Insurer Loses Effort to Prove Joint Venture Excludes One Party
By Don R. Sampen, Published, Chicago Daily Law Bulletin [September 20, 2016]
The 7th U.S. Circuit Court of Appeals, construing Illinois law, recently held that an ambulance company’s liability policy provided coverage for an alleged joint venturer as a named insured, and that the coverage extended to claims for sexual harassment despite an exclusion for “sexual abuse.”
The insurer in American Alternative Insurance Corp. v. Metro Paramedic Services Inc., 2016 U.S. App. Lexis 12794 (July 12, 2016), was represented by Pretzel & Stouffer Chtd. Freeborn & Peters LLP represented the ambulance company, Metro.
Female employees of Metro and another ambulance company, Antioch Rescue Squad, brought suit against the two companies, claiming various forms of sexual harassment and related conduct by employees and board members of the two companies. The conduct consisted of various forms of touching, quid pro quo sexual demands and other unprofessional activities of a sexual nature.
The complaint also alleged that Metro and Antioch were a partnership or joint venture, in that they were staffed and operated together, made use of one another’s uniforms and gear and the like. The underlying claims were eventually settled or resolved by way of an offer of judgment.
Antioch was issued a liability insurance policy by AAIC, which provided Antioch a defense and covered its settlements. AAIC, however, refused to defend or indemnify Metro, taking the position that Metro was not an insured.
In denying coverage for Metro, AAIC also relied in part on a sexual abuse exclusion in its policy. In addition, it relied on a clause limiting coverage for “unexpected and unintentional” harm to others.
AAIC thus brought this coverage action to determine its obligations to Metro under the policy. The U.S. District Court granted summary judgment in favor of Metro, and AAIC took this appeal.
In an opinion by Chief Judge Diane P. Wood, the 7th Circuit affirmed. She initially addressed whether Metro qualified as an insured under the policy. She pointed to the “Who Is An Insured” section of the policy, which defined an insured as including “a partnership or joint venture.” Based on that language and the allegations of the underlying complaint, Wood said it was “hard to resist the conclusion” that Metro was a named insured.
AAIC nonetheless advanced several arguments to the contrary. One was that Metro was not identified in the declarations section of the policy as a named insured. But Wood said that point was waived because Metro never raised it in the district court.
It further argued that Antioch was not organized as a joint venture or partnership but was actually a dissolved company. Wood said that point likewise had not been raised below and was waived. It lacked merit in any event, because the underlying complaint alleged sufficient facts to establish the two companies as joint venturers, and that was sufficient.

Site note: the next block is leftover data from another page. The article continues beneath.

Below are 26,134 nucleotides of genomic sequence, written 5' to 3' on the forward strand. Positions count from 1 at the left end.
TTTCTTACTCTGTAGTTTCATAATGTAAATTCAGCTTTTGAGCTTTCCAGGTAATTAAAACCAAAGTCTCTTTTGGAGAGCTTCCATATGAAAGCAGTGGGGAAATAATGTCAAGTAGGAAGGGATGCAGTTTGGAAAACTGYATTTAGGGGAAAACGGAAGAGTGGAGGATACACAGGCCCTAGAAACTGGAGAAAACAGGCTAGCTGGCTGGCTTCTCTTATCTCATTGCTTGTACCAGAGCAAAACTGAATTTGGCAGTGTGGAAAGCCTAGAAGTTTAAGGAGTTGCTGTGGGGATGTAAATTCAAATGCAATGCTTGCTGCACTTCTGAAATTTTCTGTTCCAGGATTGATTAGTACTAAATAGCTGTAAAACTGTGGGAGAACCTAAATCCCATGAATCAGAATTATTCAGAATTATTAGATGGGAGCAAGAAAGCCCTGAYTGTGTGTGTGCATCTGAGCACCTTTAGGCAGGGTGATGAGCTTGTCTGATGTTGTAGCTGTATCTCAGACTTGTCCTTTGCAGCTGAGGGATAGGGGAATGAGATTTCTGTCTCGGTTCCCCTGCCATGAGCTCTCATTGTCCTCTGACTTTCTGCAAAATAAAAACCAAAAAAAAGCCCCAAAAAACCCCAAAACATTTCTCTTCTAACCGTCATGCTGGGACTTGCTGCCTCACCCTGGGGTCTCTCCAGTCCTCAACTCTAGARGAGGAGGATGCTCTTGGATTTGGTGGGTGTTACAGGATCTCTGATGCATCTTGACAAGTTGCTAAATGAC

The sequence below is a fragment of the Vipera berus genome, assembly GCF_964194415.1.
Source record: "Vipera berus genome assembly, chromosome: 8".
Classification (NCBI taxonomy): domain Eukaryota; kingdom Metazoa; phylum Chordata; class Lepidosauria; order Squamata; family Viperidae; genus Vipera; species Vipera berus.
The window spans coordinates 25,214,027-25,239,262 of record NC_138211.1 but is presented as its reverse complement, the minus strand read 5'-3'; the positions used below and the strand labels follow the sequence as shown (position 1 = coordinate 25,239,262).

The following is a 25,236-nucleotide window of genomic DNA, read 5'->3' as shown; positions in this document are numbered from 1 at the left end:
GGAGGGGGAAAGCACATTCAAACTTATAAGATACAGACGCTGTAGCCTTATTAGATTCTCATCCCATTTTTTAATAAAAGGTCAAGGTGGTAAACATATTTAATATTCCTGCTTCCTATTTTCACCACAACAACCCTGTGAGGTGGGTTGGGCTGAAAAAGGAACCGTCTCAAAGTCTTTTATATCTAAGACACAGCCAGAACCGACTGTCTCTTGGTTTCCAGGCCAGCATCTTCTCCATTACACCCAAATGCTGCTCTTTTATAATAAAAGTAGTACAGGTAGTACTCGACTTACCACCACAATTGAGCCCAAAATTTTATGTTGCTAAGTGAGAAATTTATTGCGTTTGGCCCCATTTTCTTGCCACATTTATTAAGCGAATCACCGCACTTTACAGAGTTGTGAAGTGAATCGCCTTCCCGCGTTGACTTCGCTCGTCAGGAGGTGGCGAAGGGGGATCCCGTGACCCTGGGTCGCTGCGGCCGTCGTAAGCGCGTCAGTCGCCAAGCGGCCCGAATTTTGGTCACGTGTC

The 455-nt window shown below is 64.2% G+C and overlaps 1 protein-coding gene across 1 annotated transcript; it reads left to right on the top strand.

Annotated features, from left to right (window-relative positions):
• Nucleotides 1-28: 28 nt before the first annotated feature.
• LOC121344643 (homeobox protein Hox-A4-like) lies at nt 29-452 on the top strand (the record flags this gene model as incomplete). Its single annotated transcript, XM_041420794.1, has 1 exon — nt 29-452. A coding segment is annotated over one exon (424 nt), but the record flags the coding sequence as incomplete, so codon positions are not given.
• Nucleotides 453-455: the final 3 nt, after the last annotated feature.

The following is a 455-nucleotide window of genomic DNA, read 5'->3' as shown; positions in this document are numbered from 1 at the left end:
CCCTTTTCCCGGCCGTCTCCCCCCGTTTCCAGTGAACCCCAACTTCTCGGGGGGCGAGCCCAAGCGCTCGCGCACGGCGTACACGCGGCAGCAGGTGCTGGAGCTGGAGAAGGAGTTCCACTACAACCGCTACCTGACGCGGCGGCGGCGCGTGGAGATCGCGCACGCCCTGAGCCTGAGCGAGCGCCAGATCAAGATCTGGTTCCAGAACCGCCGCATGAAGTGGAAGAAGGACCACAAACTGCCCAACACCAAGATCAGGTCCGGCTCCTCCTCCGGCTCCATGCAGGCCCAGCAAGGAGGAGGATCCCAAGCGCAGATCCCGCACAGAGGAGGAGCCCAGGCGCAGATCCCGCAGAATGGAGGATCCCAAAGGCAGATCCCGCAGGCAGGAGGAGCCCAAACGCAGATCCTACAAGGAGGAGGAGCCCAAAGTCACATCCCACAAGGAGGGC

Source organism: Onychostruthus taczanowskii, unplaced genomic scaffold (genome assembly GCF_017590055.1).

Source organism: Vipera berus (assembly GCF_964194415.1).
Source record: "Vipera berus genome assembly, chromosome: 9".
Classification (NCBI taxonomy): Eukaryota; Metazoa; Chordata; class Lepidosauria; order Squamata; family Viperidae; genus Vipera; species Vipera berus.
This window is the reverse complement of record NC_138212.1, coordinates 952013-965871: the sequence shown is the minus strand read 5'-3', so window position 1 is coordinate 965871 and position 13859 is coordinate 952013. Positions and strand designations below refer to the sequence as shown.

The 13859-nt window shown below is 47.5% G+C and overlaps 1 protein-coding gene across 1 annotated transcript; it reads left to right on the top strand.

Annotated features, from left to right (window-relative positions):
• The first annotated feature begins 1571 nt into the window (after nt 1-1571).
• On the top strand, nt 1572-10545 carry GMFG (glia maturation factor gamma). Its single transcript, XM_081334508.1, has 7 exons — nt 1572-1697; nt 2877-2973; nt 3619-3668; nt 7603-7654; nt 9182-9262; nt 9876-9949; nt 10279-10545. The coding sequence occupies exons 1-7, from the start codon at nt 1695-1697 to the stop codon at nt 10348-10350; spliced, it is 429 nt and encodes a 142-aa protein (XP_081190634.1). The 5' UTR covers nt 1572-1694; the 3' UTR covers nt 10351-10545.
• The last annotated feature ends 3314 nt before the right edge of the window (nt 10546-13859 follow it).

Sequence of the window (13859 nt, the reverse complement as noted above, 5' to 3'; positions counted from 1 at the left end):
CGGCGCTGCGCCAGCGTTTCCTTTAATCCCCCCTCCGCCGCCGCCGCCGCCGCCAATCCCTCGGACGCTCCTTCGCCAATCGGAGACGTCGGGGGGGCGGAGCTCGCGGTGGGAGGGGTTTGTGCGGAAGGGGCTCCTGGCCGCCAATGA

A third argument was that the allegations in the underlying complaint did not plead all the elements of a joint venture relationship under Illinois common law. Wood said that the parties probably intended the terms “partnership” and “joint venture” to be taken in a generic sense, and that under the dictionary definition of “joint venture,” the allegations were sufficient.
Finally, AAIC argued that by attaching the Metro-Antioch service contracts to Metro’s pleading in the coverage action, Metro disabled itself from contending that it was in a joint venture with Antioch. The reason was that those contracts disclaimed that the two companies were in a joint venture relationship.
Wood countered, however, that the contract language did not deal with the substance of the parties’ relationship. Moreover, even if the parties did not intend a joint venture relationship as between themselves, that did not mean they were not in such a relationship vis-à-vis third parties. Metro, therefore, had coverage as a named insured.
Two last points AAIC raised went to the language of its policy excluding coverage for expected or intentional harm, and the exclusion for sexual abuse. As to the former, Wood said that the underlying complaint made a number of negligence allegations, including negligent supervision and retention. As to the latter, she noted that the exclusion for sexual abuse expressly did not apply to sexual harassment, and much of the conduct alleged fell within the scope of that term.
The court, therefore, affirmed in favor of Metro, finding that the acts alleged were covered by the policy.
- Absent evidence otherwise, coverage for someone in a “joint venture” relationship will be construed in accordance with the generic sense of that term, for which a court may seek guidance from a dictionary definition.
- An exclusion for “sexual abuse” that expressly has an exception to “sexual harassment” will not apply to the latter form of conduct even though it overlaps with the former.